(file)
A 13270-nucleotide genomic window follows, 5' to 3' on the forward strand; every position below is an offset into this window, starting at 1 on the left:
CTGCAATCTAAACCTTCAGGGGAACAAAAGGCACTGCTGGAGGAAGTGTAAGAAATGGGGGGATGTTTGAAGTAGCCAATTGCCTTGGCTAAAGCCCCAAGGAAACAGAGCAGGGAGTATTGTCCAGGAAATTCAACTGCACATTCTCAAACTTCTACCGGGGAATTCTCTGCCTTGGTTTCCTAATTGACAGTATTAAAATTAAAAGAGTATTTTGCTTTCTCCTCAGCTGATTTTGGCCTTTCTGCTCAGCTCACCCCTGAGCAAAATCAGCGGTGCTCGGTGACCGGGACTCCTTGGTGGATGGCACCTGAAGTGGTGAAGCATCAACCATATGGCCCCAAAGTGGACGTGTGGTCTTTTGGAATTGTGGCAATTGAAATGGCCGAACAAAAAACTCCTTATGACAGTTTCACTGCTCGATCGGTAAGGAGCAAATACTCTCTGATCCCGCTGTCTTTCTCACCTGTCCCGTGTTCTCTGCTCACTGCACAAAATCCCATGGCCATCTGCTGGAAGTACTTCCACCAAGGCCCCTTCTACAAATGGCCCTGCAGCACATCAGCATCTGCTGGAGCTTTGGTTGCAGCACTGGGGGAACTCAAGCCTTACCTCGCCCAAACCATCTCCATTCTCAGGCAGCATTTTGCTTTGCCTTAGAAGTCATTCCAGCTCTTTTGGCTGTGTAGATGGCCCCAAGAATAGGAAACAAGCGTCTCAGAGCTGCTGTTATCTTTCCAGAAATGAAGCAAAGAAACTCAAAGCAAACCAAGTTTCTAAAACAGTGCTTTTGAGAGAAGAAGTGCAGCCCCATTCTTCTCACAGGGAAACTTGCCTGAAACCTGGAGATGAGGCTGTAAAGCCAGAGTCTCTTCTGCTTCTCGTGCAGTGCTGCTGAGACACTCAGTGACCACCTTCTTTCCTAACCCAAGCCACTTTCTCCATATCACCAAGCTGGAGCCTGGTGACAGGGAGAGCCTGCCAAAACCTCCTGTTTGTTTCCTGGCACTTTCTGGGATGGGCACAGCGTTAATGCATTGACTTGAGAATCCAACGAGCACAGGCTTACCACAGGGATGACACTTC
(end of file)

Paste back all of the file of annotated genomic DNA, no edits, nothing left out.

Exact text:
A 13270-nucleotide genomic window follows, 5' to 3' on the forward strand; every position below is an offset into this window, starting at 1 on the left:
CTGCAATCTAAACCTTCAGGGGAACAAAAGGCACTGCTGGAGGAAGTGTAAGAAATGGGGGGATGTTTGAAGTAGCCAATTGCCTTGGCTAAAGCCCCAAGGAAACAGAGCAGGGAGTATTGTCCAGGAAATTCAACTGCACATTCTCAAACTTCTACCGGGGAATTCTCTGCCTTGGTTTCCTAATTGACAGTATTAAAATTAAAAGAGTATTTTGCTTTCTCCTCAGCTGATTTTGGCCTTTCTGCTCAGCTCACCCCTGAGCAAAATCAGCGGTGCTCGGTGACCGGGACTCCTTGGTGGATGGCACCTGAAGTGGTGAAGCATCAACCATATGGCCCCAAAGTGGACGTGTGGTCTTTTGGAATTGTGGCAATTGAAATGGCCGAACAAAAAACTCCTTATGACAGTTTCACTGCTCGATCGGTAAGGAGCAAATACTCTCTGATCCCGCTGTCTTTCTCACCTGTCCCGTGTTCTCTGCTCACTGCACAAAATCCCATGGCCATCTGCTGGAAGTACTTCCACCAAGGCCCCTTCTACAAATGGCCCTGCAGCACATCAGCATCTGCTGGAGCTTTGGTTGCAGCACTGGGGGAACTCAAGCCTTACCTCGCCCAAACCATCTCCATTCTCAGGCAGCATTTTGCTTTGCCTTAGAAGTCATTCCAGCTCTTTTGGCTGTGTAGATGGCCCCAAGAATAGGAAACAAGCGTCTCAGAGCTGCTGTTATCTTTCCAGAAATGAAGCAAAGAAACTCAAAGCAAACCAAGTTTCTAAAACAGTGCTTTTGAGAGAAGAAGTGCAGCCCCATTCTTCTCACAGGGAAACTTGCCTGAAACCTGGAGATGAGGCTGTAAAGCCAGAGTCTCTTCTGCTTCTCGTGCAGTGCTGCTGAGACACTCAGTGACCACCTTCTTTCCTAACCCAAGCCACTTTCTCCATATCACCAAGCTGGAGCCTGGTGACAGGGAGAGCCTGCCAAAACCTCCTGTTTGTTTCCTGGCACTTTCTGGGATGGGCACAGCGTTAATGCATTGACTTGAGAATCCAACGAGCACAGGCTTACCACAGGGATGACACTTC